This is your second single from your upcoming album, expected to be released Fall 2023. What are some of the themes and sounds you’re hoping to achieve on this project?
I’ve been planning from the start for this to be our biggest record in terms of size, sound and ambition. The main storyline of No Signal is told through the albums. EP’s and smaller projects are completely separate conceptually. They are different unrelated stories all together. But this album is a big portion of the story, and there is lots to be said within it. I’m not hoping to achieve any specific sounds or ideas, they’re all just falling into place on their own. It’s a pretty heavy record, sonically and thematically. Pretty dark. To protect from any big spoilers that’s all I’ll say about it. Again we’re hoping one day that we can attain the resources to really help us make this story more consumable through huge shows and videos and such.
What is the alt and indie rock scene like in the Boulder area?
It’s not nearly as prominent as a rock band would hope for, haha. There are two big groups of people I can think of here in Boulder. The first one is mainly EDM, I guess dubstep, dance music, hyperpop, hip hop and such. A lot of rave music. I think that’s a symptom of it being a big college town, but simply put, there’s also a lot of much younger people who live here; seems that’s just the music a lot of younger people listen to right now.
The second group is more jam band-y. There is a massive Dead and Company following here, and when they come to play it’s seriously a city-wide event. There are little bubbles of local rock bands and fans that pop up and that’s always quite refreshing. When you meet one of them they’re very appreciative of it; you could talk with them for hours about it… and it’s not just rock, its all over the board of sub-genres and even sounds outside of it like classical and such. Though other than that I’d go as far as to say that it’s probably one of the driest scenes here in Boulder. Indie is way bigger, but even then it’s still overshadowed by those two groups. Once you start getting out of Boulder there’s a lot more diversity in the musical culture.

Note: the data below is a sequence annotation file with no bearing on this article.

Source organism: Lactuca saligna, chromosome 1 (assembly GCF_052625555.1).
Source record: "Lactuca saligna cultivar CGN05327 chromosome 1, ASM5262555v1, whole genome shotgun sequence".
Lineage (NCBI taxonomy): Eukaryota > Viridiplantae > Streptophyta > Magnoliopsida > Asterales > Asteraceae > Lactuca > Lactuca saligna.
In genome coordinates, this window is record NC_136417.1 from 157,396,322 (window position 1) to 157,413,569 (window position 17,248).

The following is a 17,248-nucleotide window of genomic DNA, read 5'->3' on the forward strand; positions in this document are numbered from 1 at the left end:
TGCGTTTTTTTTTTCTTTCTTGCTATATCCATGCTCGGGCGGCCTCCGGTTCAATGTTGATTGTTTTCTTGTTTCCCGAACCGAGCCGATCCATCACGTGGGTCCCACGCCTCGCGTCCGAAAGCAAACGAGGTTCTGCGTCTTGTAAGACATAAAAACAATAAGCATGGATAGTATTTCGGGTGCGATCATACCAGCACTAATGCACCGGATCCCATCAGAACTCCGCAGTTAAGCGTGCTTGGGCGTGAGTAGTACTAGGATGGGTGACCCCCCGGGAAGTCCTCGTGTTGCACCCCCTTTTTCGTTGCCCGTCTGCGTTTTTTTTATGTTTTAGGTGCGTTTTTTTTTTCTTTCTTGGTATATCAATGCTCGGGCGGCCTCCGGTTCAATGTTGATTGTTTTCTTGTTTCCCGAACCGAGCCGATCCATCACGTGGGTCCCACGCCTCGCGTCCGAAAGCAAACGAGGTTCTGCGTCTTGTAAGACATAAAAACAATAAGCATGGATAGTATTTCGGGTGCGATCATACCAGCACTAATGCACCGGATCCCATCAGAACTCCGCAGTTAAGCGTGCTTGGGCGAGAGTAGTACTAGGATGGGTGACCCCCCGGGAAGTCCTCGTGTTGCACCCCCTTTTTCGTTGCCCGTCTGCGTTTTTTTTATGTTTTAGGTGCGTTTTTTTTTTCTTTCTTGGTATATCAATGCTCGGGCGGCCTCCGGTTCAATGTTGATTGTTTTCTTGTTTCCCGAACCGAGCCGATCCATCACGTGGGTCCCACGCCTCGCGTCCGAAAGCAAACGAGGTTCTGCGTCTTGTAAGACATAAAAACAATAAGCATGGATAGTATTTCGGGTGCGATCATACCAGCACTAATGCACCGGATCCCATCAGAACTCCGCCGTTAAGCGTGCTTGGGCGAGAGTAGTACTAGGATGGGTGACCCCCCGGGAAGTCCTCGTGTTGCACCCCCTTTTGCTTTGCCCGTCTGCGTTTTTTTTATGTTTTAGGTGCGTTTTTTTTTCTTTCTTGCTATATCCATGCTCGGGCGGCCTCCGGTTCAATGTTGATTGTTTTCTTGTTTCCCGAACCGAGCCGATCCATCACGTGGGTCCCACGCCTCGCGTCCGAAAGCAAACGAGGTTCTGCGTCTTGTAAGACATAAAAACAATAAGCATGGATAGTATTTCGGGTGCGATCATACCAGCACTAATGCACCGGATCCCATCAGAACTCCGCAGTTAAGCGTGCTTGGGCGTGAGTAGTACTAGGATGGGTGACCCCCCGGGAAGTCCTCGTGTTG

What does success mean to you as an artist or songwriter, and where do you realistically hope to see the band in five years?
Realistically I don’t really know. Not only can so many things change so quickly but I tend to think a bit large. I HOPE to see us in arenas or stadiums. One of my many central dreams with this project is to bring back something that I think is really missing in today’s music scene. It’s still hard for me to put words to.. I see so many bands that just make music, it’s just music that goes in one ear and out the other. I know there can be so much more than just that.
Again I kind of shut down when asked about my goals with this because it’s much easier to just do it than to explain it. It’s all going to make sense one day if things go right, and when it does, I’m hoping that it can change the world. Show it something it’s never seen before. There’s something really big going on that I’m hoping can be shown to a massive audience.
What else might you have in store – musically or otherwise – for the rest of the year and into 2023?
Well along with the many songs we’re hoping some more actual music videos can come along with them. I have a huge idea for all the videos off each album, but since it’s too far out of reach for us at the moment, we’re planning on shooting some smaller supporting videos for a couple of our songs, some new, some old. Hopefully lots of shows as well.